The Optimization Problem in Exalted

RPG character optimization—that is, the process of squeezing every possible bit of advantage out of the character creation and advancement systems—is an interesting phenomenon. The impulse to optimize, while not universal, is common. I feel it myself. But in a tabletop RPG like Exalted, what does it accomplish?

1: Beating the opposition. This is the most obvious and tempting reason to optimize. The more badass your character, the more NPC ass you can kick! But aside from generic NPC types like soldiers—where I’d say changing the default stat block takes you into house rules territory—the Storyteller builds individual NPCs based on the needs of the game. If you optimize your PC, then the Storyteller optimizes her NPCs accordingly. What have you gained?

2: Beating the other PCs. In a game where the PCs are actively hostile toward one another (such as many Vampire games), this is genuinely relevant. But that’s not typically the case in Exalted. More often, it’s a matter of wanting to one-up the other players. If everyone’s on board with this, XP variance from optimization is actually a feature, because it’s another way of showing you’re a better player. (I would hate such a game, but that’s OK; it’s not for me.) If not everyone is on board, optimization exacerbates the problem but is not its source; you’re going to need to work things out anyway.

3: Accessing gated content faster. If there’s something you want your character to be able to do that you can’t do at chargen (such as WST or Solar Circle Sorcery), then it’s incumbent upon you to finagle the system to do it as fast as possible. Mind you, this can turn out to be more expensive than buying such things in play, which means that in terms of your character’s absolute XP value, you may be less optimized than other PCs!

4: Immanentizing the eschaton. While some chronicles do go on indefinitely, often the Storyteller (and/or the group as a whole) decides at some point to wrap things up. This can be tied to the resolution of an overall chronicle arc, but often it’s simply the result of the action getting so big that, as far as the group is concerned, the PC circle has Fixed All The Things and further play would be anticlimactic. Optimizing your characters at chargen pushes you to that power level faster, resulting in a shorter chronicle.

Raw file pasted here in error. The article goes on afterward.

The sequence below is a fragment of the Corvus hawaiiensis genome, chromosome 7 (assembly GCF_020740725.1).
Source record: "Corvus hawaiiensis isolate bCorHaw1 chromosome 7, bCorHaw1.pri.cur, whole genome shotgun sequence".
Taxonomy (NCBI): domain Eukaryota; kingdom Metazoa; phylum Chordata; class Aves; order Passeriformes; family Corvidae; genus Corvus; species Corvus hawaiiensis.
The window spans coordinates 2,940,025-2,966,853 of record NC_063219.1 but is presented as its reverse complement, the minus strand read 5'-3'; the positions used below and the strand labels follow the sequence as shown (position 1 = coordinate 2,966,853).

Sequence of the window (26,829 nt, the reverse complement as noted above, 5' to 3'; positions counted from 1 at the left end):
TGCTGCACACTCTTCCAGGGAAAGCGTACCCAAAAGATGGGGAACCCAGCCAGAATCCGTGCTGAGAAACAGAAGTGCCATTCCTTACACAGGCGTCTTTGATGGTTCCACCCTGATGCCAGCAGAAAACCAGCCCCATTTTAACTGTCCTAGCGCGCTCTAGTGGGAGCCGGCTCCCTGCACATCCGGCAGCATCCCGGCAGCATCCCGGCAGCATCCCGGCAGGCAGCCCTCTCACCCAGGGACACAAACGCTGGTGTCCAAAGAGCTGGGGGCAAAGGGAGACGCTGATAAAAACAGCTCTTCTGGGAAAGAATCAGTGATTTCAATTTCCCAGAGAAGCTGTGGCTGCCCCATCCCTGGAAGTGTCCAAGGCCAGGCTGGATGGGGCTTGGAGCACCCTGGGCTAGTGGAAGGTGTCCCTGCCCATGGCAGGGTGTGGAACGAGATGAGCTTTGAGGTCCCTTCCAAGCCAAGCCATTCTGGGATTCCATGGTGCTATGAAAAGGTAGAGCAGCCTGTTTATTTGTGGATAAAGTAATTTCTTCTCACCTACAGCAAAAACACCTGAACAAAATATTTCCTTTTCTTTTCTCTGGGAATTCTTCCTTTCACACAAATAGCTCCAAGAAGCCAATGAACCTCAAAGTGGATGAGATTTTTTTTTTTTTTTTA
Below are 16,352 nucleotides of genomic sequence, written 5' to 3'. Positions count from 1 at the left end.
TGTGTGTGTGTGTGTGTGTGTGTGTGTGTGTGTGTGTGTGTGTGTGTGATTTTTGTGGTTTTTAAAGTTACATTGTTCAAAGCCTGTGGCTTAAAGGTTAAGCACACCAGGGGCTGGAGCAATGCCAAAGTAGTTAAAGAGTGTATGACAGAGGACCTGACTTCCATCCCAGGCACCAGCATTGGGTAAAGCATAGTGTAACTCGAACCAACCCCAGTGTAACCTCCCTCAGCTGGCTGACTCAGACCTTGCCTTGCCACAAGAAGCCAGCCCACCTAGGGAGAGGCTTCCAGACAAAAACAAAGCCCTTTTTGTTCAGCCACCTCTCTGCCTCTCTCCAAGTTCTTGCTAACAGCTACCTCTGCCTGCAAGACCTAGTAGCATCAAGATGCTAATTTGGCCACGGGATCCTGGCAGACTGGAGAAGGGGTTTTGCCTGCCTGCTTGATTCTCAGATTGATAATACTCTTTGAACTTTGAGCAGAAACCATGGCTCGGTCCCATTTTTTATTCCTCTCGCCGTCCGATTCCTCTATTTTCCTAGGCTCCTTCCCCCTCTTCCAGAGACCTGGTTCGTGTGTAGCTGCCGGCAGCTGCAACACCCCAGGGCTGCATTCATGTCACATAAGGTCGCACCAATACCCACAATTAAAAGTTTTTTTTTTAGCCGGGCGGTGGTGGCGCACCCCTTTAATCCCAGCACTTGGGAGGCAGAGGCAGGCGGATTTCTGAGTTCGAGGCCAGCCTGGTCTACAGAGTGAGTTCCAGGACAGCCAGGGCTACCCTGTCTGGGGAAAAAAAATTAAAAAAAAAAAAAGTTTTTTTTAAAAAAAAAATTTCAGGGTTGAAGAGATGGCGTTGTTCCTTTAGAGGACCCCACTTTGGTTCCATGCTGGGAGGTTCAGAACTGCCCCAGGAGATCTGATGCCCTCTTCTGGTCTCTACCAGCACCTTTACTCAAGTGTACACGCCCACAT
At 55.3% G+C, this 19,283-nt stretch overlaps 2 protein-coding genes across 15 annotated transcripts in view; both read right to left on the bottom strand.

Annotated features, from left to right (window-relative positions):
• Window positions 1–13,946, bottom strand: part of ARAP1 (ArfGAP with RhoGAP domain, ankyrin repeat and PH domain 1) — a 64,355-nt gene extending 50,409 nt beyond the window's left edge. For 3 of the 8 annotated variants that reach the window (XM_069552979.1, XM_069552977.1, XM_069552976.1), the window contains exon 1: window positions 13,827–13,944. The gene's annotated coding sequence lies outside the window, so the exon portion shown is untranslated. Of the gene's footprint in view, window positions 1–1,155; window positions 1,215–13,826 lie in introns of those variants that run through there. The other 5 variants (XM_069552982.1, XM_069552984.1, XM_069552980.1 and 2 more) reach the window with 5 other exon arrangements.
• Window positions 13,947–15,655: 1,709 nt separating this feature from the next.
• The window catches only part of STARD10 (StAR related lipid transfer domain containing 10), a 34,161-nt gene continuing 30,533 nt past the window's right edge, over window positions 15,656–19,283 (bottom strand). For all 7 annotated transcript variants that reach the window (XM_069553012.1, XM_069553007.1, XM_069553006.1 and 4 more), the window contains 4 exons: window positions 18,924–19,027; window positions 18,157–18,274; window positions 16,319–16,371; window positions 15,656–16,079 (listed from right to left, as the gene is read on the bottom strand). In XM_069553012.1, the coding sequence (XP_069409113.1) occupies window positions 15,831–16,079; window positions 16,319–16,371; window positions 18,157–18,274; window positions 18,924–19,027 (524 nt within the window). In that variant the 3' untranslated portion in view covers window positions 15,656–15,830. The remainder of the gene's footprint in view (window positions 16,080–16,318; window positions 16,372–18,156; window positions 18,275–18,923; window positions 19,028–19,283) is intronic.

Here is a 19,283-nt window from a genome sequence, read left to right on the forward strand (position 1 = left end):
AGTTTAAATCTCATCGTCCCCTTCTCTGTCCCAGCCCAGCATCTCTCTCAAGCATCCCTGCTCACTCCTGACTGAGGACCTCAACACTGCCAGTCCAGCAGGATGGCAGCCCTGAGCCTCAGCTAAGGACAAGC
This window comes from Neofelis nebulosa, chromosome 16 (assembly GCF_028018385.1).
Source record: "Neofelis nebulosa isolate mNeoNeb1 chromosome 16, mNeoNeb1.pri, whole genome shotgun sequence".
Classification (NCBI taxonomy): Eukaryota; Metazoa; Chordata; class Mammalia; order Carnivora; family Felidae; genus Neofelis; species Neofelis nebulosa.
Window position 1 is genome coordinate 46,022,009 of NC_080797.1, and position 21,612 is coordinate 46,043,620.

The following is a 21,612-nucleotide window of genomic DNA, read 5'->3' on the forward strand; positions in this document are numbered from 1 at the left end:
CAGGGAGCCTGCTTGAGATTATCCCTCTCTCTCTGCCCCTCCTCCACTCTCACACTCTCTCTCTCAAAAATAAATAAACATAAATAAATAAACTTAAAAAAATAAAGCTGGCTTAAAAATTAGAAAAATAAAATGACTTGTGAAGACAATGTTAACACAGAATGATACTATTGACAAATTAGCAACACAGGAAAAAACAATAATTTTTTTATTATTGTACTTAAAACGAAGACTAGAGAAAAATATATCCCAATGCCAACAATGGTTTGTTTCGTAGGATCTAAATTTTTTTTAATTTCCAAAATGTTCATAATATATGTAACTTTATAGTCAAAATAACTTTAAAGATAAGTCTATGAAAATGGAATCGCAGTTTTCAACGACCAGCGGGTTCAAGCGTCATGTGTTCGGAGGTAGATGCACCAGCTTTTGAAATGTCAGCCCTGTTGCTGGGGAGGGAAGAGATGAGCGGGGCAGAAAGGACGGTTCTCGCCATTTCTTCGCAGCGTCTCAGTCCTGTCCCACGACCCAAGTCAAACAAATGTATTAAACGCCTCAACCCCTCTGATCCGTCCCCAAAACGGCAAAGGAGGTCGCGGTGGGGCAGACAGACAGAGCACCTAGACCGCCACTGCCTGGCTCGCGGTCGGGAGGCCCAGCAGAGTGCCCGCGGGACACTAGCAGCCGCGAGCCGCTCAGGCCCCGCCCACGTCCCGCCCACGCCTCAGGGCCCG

5: Big numbers. There’s just something satisfying in knowing that you have five dots in Smission, or that you can use Gostak Distimms the Doshes if the need arises. But an Exalted PC already starts with a fuckton of abilities and powers. Once play starts, you’re unlikely to be kicking yourself about the XP you could have had but didn’t. (Unless someone else optimized more than you did, in which case we’re back to #2.)

Exalted’s previous editions certainly leave room for improvement when it comes to optimization. But it’s worth looking at why we optimize before we discuss what we do to counter it.

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9 comments

  1. #2 is the main problem, but not for the reasons you think, I think. With Exalted 1e and 2e, it was easy for #2 to happen _by accident_, and that’s a recipe for resentment between players. “Why is he so much stronger than me? We’re both straight out of chargen.”

    1. This is definitely an inconvenience! I’ve encountered it in play. But it’s also an easily surmountable issue. Just redo chargen for the unoptimized character, possibly with a little help from a more mechanically minded player. This will take a little while but it solves the problem outright. (Alternatively, you can redo chargen for an especially optimized character to bring him/her in line with the rest of the group, although this requires some maturity on the part of the optimizing player.)